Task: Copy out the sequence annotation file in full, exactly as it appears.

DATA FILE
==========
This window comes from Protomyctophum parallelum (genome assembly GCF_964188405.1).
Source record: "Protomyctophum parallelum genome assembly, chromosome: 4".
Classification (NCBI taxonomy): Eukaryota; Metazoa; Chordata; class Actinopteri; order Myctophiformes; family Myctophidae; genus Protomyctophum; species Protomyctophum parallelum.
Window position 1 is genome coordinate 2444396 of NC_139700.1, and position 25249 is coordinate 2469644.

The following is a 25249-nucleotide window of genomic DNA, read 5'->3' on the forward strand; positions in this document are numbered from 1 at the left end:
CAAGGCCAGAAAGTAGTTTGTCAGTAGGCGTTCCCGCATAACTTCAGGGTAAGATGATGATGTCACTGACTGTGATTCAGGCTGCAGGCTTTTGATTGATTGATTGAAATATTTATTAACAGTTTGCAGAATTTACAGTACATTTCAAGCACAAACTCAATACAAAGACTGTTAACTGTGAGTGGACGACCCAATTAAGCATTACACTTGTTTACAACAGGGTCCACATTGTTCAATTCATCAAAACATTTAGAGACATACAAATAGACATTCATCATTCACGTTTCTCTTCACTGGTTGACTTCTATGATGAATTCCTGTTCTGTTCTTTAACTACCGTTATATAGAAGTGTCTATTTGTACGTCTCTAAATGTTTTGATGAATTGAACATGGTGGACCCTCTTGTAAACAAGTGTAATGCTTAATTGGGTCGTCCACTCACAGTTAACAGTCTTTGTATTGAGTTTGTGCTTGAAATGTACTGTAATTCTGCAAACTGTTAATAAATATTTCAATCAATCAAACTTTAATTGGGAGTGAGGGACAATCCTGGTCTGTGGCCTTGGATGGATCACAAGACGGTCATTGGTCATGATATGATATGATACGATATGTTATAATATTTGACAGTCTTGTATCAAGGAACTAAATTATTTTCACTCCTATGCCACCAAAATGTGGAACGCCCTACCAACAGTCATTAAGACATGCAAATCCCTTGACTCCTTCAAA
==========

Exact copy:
This window comes from Protomyctophum parallelum (genome assembly GCF_964188405.1).
Source record: "Protomyctophum parallelum genome assembly, chromosome: 4".
Classification (NCBI taxonomy): Eukaryota; Metazoa; Chordata; class Actinopteri; order Myctophiformes; family Myctophidae; genus Protomyctophum; species Protomyctophum parallelum.
Window position 1 is genome coordinate 2444396 of NC_139700.1, and position 25249 is coordinate 2469644.

The following is a 25249-nucleotide window of genomic DNA, read 5'->3' on the forward strand; positions in this document are numbered from 1 at the left end:
CAAGGCCAGAAAGTAGTTTGTCAGTAGGCGTTCCCGCATAACTTCAGGGTAAGATGATGATGTCACTGACTGTGATTCAGGCTGCAGGCTTTTGATTGATTGATTGAAATATTTATTAACAGTTTGCAGAATTTACAGTACATTTCAAGCACAAACTCAATACAAAGACTGTTAACTGTGAGTGGACGACCCAATTAAGCATTACACTTGTTTACAACAGGGTCCACATTGTTCAATTCATCAAAACATTTAGAGACATACAAATAGACATTCATCATTCACGTTTCTCTTCACTGGTTGACTTCTATGATGAATTCCTGTTCTGTTCTTTAACTACCGTTATATAGAAGTGTCTATTTGTACGTCTCTAAATGTTTTGATGAATTGAACATGGTGGACCCTCTTGTAAACAAGTGTAATGCTTAATTGGGTCGTCCACTCACAGTTAACAGTCTTTGTATTGAGTTTGTGCTTGAAATGTACTGTAATTCTGCAAACTGTTAATAAATATTTCAATCAATCAAACTTTAATTGGGAGTGAGGGACAATCCTGGTCTGTGGCCTTGGATGGATCACAAGACGGTCATTGGTCATGATATGATATGATACGATATGTTATAATATTTGACAGTCTTGTATCAAGGAACTAAATTATTTTCACTCCTATGCCACCAAAATGTGGAACGCCCTACCAACAGTCATTAAGACATGCAAATCCCTTGACTCCTTCAAA